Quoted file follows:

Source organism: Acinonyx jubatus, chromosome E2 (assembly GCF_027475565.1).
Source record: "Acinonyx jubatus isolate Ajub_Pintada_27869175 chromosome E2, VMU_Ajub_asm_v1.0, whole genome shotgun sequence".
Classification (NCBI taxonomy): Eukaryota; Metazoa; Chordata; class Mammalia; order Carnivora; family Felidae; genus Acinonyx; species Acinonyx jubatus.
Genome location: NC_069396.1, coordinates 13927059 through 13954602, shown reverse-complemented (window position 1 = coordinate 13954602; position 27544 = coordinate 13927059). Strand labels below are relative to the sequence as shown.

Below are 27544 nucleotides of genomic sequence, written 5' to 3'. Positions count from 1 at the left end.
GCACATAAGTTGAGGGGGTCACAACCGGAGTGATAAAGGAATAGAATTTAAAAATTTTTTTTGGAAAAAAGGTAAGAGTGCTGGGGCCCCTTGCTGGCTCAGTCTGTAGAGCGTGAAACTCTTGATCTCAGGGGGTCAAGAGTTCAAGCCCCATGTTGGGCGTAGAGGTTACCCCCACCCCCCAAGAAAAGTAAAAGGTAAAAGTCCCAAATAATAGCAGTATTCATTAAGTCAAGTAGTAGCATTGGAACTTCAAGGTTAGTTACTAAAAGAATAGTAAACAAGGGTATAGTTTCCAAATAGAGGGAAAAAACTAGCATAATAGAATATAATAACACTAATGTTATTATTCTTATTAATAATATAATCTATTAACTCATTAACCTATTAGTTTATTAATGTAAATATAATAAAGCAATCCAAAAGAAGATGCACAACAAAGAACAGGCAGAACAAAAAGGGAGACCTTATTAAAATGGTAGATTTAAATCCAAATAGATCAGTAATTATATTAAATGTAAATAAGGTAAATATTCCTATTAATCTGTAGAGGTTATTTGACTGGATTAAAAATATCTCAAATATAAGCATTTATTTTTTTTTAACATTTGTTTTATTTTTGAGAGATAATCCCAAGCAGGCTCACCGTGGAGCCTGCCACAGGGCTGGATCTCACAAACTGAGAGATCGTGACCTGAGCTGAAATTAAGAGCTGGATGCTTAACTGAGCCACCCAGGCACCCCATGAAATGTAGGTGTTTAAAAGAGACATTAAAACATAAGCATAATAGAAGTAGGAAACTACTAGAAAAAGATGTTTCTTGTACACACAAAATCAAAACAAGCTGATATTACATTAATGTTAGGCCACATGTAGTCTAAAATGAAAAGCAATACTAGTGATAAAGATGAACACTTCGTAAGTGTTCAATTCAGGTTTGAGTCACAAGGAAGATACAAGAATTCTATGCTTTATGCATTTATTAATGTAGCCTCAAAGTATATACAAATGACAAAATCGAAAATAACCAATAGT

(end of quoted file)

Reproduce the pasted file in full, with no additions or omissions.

Source organism: Acinonyx jubatus, chromosome E2 (assembly GCF_027475565.1).
Source record: "Acinonyx jubatus isolate Ajub_Pintada_27869175 chromosome E2, VMU_Ajub_asm_v1.0, whole genome shotgun sequence".
Classification (NCBI taxonomy): Eukaryota; Metazoa; Chordata; class Mammalia; order Carnivora; family Felidae; genus Acinonyx; species Acinonyx jubatus.
Genome location: NC_069396.1, coordinates 13927059 through 13954602, shown reverse-complemented (window position 1 = coordinate 13954602; position 27544 = coordinate 13927059). Strand labels below are relative to the sequence as shown.

Below are 27544 nucleotides of genomic sequence, written 5' to 3'. Positions count from 1 at the left end.
GCACATAAGTTGAGGGGGTCACAACCGGAGTGATAAAGGAATAGAATTTAAAAATTTTTTTTGGAAAAAAGGTAAGAGTGCTGGGGCCCCTTGCTGGCTCAGTCTGTAGAGCGTGAAACTCTTGATCTCAGGGGGTCAAGAGTTCAAGCCCCATGTTGGGCGTAGAGGTTACCCCCACCCCCCAAGAAAAGTAAAAGGTAAAAGTCCCAAATAATAGCAGTATTCATTAAGTCAAGTAGTAGCATTGGAACTTCAAGGTTAGTTACTAAAAGAATAGTAAACAAGGGTATAGTTTCCAAATAGAGGGAAAAAACTAGCATAATAGAATATAATAACACTAATGTTATTATTCTTATTAATAATATAATCTATTAACTCATTAACCTATTAGTTTATTAATGTAAATATAATAAAGCAATCCAAAAGAAGATGCACAACAAAGAACAGGCAGAACAAAAAGGGAGACCTTATTAAAATGGTAGATTTAAATCCAAATAGATCAGTAATTATATTAAATGTAAATAAGGTAAATATTCCTATTAATCTGTAGAGGTTATTTGACTGGATTAAAAATATCTCAAATATAAGCATTTATTTTTTTTTAACATTTGTTTTATTTTTGAGAGATAATCCCAAGCAGGCTCACCGTGGAGCCTGCCACAGGGCTGGATCTCACAAACTGAGAGATCGTGACCTGAGCTGAAATTAAGAGCTGGATGCTTAACTGAGCCACCCAGGCACCCCATGAAATGTAGGTGTTTAAAAGAGACATTAAAACATAAGCATAATAGAAGTAGGAAACTACTAGAAAAAGATGTTTCTTGTACACACAAAATCAAAACAAGCTGATATTACATTAATGTTAGGCCACATGTAGTCTAAAATGAAAAGCAATACTAGTGATAAAGATGAACACTTCGTAAGTGTTCAATTCAGGTTTGAGTCACAAGGAAGATACAAGAATTCTATGCTTTATGCATTTATTAATGTAGCCTCAAAGTATATACAAATGACAAAATCGAAAATAACCAATAGT